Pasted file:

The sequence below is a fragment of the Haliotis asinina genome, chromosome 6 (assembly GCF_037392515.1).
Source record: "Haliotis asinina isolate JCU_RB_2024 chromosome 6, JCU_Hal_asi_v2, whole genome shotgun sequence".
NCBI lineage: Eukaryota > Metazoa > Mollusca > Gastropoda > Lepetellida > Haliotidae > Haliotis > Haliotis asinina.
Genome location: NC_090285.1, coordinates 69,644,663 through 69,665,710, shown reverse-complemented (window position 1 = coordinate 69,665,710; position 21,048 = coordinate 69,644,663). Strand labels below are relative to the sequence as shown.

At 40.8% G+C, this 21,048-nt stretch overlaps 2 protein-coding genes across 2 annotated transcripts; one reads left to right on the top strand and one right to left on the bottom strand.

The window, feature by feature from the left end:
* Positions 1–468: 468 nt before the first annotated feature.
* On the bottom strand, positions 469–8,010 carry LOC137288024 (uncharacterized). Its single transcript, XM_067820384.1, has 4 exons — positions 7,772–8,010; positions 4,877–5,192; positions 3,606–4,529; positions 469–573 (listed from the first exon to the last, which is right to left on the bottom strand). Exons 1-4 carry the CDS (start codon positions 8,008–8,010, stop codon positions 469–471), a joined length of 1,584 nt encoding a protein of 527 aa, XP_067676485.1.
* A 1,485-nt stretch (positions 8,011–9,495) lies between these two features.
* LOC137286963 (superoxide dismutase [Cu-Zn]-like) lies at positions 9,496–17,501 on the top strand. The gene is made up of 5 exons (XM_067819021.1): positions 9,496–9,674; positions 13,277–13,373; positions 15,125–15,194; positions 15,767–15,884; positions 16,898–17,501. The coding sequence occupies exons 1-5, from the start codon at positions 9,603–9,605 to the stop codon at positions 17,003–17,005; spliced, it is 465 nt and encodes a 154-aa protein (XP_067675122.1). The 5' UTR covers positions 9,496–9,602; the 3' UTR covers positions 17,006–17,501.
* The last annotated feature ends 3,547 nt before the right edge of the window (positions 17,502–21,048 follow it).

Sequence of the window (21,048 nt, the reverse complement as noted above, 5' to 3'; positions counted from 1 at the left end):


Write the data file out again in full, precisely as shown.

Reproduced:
The sequence below is a fragment of the Haliotis asinina genome, chromosome 6 (assembly GCF_037392515.1).
Source record: "Haliotis asinina isolate JCU_RB_2024 chromosome 6, JCU_Hal_asi_v2, whole genome shotgun sequence".
NCBI lineage: Eukaryota > Metazoa > Mollusca > Gastropoda > Lepetellida > Haliotidae > Haliotis > Haliotis asinina.
Genome location: NC_090285.1, coordinates 69,644,663 through 69,665,710, shown reverse-complemented (window position 1 = coordinate 69,665,710; position 21,048 = coordinate 69,644,663). Strand labels below are relative to the sequence as shown.

At 40.8% G+C, this 21,048-nt stretch overlaps 2 protein-coding genes across 2 annotated transcripts; one reads left to right on the top strand and one right to left on the bottom strand.

The window, feature by feature from the left end:
* Positions 1–468: 468 nt before the first annotated feature.
* On the bottom strand, positions 469–8,010 carry LOC137288024 (uncharacterized). Its single transcript, XM_067820384.1, has 4 exons — positions 7,772–8,010; positions 4,877–5,192; positions 3,606–4,529; positions 469–573 (listed from the first exon to the last, which is right to left on the bottom strand). Exons 1-4 carry the CDS (start codon positions 8,008–8,010, stop codon positions 469–471), a joined length of 1,584 nt encoding a protein of 527 aa, XP_067676485.1.
* A 1,485-nt stretch (positions 8,011–9,495) lies between these two features.
* LOC137286963 (superoxide dismutase [Cu-Zn]-like) lies at positions 9,496–17,501 on the top strand. The gene is made up of 5 exons (XM_067819021.1): positions 9,496–9,674; positions 13,277–13,373; positions 15,125–15,194; positions 15,767–15,884; positions 16,898–17,501. The coding sequence occupies exons 1-5, from the start codon at positions 9,603–9,605 to the stop codon at positions 17,003–17,005; spliced, it is 465 nt and encodes a 154-aa protein (XP_067675122.1). The 5' UTR covers positions 9,496–9,602; the 3' UTR covers positions 17,006–17,501.
* The last annotated feature ends 3,547 nt before the right edge of the window (positions 17,502–21,048 follow it).

Sequence of the window (21,048 nt, the reverse complement as noted above, 5' to 3'; positions counted from 1 at the left end):